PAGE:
Ping a wine glass at your next dinner party and invite the company's attention to soil erosion in Africa. Very briefly, perhaps, you may be able to quiet the table. But your spouse is not going to let you do it again soon.
Actually, a part of the U.S. government did ping a glass, so to speak, and invite the company's attention to soil erosion in Africa back in 1978. Lester Brown relates in a new Worldwatch Institute study, "State of the World 1985," that the Agency for International Development reported Ethiopia was losing a billion tons of topsoil a year. It foresaw "an environmen- tal nightmare unfolding before our eyes . . . a result of the acts of millions of Ethiopians struggling for survival . . . ."
In due time the nightmare arrived, in Ethiopia and elsewhere in Africa. Television injected it into the mainstream of American consciousness. Lester Brown suggests that what Americans reacted to so instinctively and generously was not simply the spectacle of suffering and poverty but the spectacle of a systemic breakdown, a continent-wide overload of historic dimensions: too many people, too little food, and now the additional possibility that population growth is driving climactic change -- the number of people seeking to survive on marginal land is drying out Africa.
Is he right? A premonition is in the air that the deterioration is beyond the reach of relief (though relief is essential) and beyond the reach of development (ditto), that the laws of progress have been suspended across broad swaths of Africa and an indescribable long-term tragedy is in train. It is a tragedy that African leaders and publics themselves may be too distracted to do anything effective about.
We well-intentioned foreigners, meanwhile, will put in some conscience money and will continue to address the South Africa question, politically more urgent and potentially rewarding. Otherwise, we may quietly remove Africa from the list of places of full American engagement and slip into an undeclared policy akin to battlefield triage: That's when the medics, realizing they can't save all the wounded, tend first to those with the best chance to survive.
These are, as I say, vibrations in the air, not live options in any official policy papers I am aware of. Perhaps they represent an overreading of the current African scene. Certainly they represent a fundamental revision of an American outlook on the Third World that was blooming as few as 10 or 15 years ago.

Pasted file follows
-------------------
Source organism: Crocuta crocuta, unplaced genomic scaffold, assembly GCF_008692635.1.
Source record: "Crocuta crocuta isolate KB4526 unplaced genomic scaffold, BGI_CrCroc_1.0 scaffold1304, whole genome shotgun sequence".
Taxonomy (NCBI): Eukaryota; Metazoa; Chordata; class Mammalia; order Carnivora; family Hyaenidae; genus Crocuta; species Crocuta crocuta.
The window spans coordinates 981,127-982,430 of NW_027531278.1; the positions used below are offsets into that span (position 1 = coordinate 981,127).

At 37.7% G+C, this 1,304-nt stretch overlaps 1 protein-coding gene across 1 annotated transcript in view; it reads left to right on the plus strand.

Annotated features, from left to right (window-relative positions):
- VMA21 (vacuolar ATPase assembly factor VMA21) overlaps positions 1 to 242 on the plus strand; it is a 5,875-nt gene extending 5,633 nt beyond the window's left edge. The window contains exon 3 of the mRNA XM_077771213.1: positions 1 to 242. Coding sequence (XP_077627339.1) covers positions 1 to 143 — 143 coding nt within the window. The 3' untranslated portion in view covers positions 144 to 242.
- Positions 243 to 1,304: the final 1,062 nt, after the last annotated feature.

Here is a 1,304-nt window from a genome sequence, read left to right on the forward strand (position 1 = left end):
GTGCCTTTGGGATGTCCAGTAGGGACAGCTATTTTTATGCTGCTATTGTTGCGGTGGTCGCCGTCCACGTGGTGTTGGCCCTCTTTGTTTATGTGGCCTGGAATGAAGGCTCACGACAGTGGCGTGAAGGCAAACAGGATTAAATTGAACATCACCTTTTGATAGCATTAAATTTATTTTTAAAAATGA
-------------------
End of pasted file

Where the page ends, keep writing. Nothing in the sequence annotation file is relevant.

I return to Lester Brown, whose book of 1972, "World Without Borders," caught many of us in a mood of readiness to move beyond the flawed political syndromes that had drawn us into Vietnam and to explore new and ansing modes of cooperation for peace and development in the international "community." The emerging resource squeezes of the period -- first of all the oil shock -- fitted in nicely. The environmental movement made its contribution of sensitivity. This was the wave that helped produce Jimmy Carter's victory over Gerald Ford in 1976. An Africa policy emphasizing a strong and positive American role in a continent on the upswing followed.
In public opinion as well as policy, the pendulum has since swung back toward a focus on a great-power political framework. This has happened for reasons largely unrelated to Africa. Few foresaw, for instance, that the "flickerings of universal consciousness" spotted, approvingly, in the 1970s by Harvard scholar Stanley Hoffman would come to settle not so much on economic development as on nuclear survival. But the effect on attitudes toward Africa has been substantial, and events in Africa -- the East- West proxy contests, the famine, the sense of headlong deterioration -- have reinforced the trend.
In the 1970s the idea came that Africa would profit greatly from a grand North-South "dialogue" to oversee a redistribution of international income and economic opportunity, but the idea went nowhere. It was replaced in the 1980s, at least in official American eyes, by the idea that the marketplace should be allowed to do its magic. But in Africa the promised fruits are not yet in view. Nor was there established in the more upbeat years a broad-based American political coalition able to see adequately to the continent's need for aid, credit and trade in the bleak years.
The coalition that has been assembled, however, is something. Assorted soft-hearted and hard-headed groups, in as well as out of the Reagan administration, have an interest in the continent's welfare. There may be no great ideas going but there is no fence around Africa, either. It is part of the world, part of us. Ping that glass.